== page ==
After the Falls

Grosz-Ecce-Homo
Grosz-Ecce-Homo

After, (for there is always an after, the story goes on, there is neither resolution or finality, even death is only a pause, a quick breather in-between, a brief respite, a stage), the unstable reality of Eden Falls had been snuffed out like a candle-flame, the Melancholy Lieutenant had found himself, in a certain sense only because he knew that he was well and truly lost, on the streets of some Northern city in winter. He didn’t look at all out of place though, the avenues and boulevards were crowded with shell-shocked and war-wounded soldiers just returned from some calamitous battle; hungry, cold and bitter their talk was all of sedition, revolution, uprisings and coup d’états.
After the third night of rioting the authorities had cracked down and began to round up suspected trouble-makers and imposed a curfew at nightfall. The Melancholy Lieutenant was caught up in the dragnet and taken to a grim faux Gothic government building that had been converted into a temporary prison to deal with the influx of detainees. He was put inside a small room along with four other morose veterans.
Time passed by slowly, nobody spoke or moved, apart for the times somebody had to relieve themselves in the bucket wedged into the corner. Occasionally a guard would open the door, point toward someone and signal for them to follow. The person never returned to the room, instead a new inmate would take their place.
After three others had left the room with the guard it was his turn. He walked a short distance behind the guard, up narrow stairs and through dusty corridors that contained numerous offices. The guard stopped before a wooden door that had been painted a dim shade of burgundy sometime in the last century and searched through the numerous keys on the ring attached to his belt. He opened the door for the Melancholy Lieutenant and closed it immediately behind him.
He was alone, though he guessed this is where he would be questioned, perhaps interrogated. There were no windows, naturally, and the bare room was devoid of furniture apart from a flimsy trestle table and three rickety looking wooden chairs. The only light source was an old fashioned lamp, without a shade, that rested on the floor. Somehow the dull light emitted seemed to intensify the sombre gloom rather than dispelling it, which was obviously the intention of the police or the secret services or whoever was running the show here.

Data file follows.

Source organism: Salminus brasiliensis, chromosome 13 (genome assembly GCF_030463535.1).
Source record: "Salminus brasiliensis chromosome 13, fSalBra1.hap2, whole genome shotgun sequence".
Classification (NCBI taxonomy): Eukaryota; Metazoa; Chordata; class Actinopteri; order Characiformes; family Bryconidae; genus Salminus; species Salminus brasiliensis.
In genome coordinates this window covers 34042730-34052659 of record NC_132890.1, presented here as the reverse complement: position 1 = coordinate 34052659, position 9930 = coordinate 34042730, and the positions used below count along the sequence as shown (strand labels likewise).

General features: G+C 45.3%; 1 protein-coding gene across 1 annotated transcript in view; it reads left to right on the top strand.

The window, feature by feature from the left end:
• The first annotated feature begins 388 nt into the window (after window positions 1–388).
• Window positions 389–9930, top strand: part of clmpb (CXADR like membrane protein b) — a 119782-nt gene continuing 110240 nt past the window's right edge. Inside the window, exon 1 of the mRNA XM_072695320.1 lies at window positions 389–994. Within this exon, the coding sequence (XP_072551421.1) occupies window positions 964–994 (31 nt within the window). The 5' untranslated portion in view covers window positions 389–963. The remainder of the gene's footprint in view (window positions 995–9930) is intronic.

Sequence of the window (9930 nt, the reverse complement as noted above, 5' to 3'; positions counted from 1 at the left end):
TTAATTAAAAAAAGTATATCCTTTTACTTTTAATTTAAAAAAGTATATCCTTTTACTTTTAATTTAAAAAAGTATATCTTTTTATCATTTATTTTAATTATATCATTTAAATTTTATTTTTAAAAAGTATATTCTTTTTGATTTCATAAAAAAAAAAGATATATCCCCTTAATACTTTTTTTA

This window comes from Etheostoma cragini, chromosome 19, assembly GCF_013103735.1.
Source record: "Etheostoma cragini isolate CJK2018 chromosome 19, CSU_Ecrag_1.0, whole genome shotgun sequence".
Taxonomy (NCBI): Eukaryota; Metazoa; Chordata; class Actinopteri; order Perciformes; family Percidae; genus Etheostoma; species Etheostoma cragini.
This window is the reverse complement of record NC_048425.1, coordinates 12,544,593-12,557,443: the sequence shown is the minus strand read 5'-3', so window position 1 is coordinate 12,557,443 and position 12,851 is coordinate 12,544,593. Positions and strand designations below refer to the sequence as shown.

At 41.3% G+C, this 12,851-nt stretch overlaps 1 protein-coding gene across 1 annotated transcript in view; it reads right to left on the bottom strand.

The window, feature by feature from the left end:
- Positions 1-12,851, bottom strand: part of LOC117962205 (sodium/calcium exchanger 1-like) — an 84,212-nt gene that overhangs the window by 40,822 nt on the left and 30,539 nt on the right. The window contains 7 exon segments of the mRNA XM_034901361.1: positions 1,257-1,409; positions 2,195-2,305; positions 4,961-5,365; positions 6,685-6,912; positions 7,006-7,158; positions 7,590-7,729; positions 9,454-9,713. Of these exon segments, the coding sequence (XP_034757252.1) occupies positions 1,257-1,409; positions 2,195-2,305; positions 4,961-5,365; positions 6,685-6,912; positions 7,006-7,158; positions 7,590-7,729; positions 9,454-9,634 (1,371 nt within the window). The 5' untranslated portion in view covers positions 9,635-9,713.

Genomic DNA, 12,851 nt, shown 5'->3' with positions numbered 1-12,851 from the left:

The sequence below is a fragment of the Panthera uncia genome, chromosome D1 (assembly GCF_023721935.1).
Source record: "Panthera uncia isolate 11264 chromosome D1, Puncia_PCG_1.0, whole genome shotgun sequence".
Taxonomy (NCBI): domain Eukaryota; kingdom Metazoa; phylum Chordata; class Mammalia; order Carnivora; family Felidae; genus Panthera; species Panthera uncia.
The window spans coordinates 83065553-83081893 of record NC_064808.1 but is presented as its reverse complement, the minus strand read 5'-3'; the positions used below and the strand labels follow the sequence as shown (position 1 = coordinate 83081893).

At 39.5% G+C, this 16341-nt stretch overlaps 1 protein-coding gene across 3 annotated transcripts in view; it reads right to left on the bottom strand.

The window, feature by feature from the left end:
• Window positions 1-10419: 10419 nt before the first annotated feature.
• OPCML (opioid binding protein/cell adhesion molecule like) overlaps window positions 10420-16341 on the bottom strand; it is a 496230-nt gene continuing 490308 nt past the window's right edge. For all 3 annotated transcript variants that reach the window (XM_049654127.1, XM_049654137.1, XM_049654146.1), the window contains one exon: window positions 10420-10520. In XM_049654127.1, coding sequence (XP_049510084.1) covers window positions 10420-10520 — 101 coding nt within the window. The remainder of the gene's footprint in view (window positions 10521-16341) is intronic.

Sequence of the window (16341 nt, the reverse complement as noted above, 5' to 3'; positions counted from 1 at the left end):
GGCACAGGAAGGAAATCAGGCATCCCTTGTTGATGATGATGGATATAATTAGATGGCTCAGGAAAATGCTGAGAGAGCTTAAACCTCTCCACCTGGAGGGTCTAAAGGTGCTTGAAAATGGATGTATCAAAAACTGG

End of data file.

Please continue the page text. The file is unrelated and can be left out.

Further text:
Though he doubted that a cat could find comfort in this derelict hole he was truly exhausted so he sat himself down in one of the two chairs facing the door. Obviously the single chair facing the wall was where he was meant to sit, but the hell with that. Sleeping with his eyes wide open he waited for his accusers to make their grand entry.

(This is the further adventures of The Melancholy Lieutenant, a recurring figure in my fiction. The previous installments are Eden Falls and X Marks the Spot. To make matters even more confusing these are just part of a larger series of loosely linked experimental surrealistic science fiction noirs starting with Showtime, though there can be read in any order.)

Visionary Noir

gr194-odilon-redon-1840-1916-i-saw-above-the-misty-outline-of-a-human-form-1896[1]
Haunted-Odilon Redon 1896
From 1870 to the turn of the century the French Symbolist artist Odilon Redon worked almost exclusively in the medium of charcoal drawing and lithographs. Redon called this extraordinary body of work his noirs. Throughout his career Redon’s expressed intent was to place ‘the logic of the visible at the service of the invisible’,  an aesthetic doctrine that strongly resonated with the Surrealists. Straddling that perilous hinterland between dream, hallucination and otherworldly visions, the noirs present a haunting, nocturnal world that is forever sliding into nightmare.

It was the publication of the bible of Decadence A Rebours by JK Huysmans  in 1884 that Redon found fame. The archetypal world-weary Decadent Des Esseintes collects and describes in great detail Redon’s lithographs. After 1900 Redon turned to pastels and oils in paintings that reflected his interest in Buddhism and Japanese art and that became increasingly abstract in his latter years.

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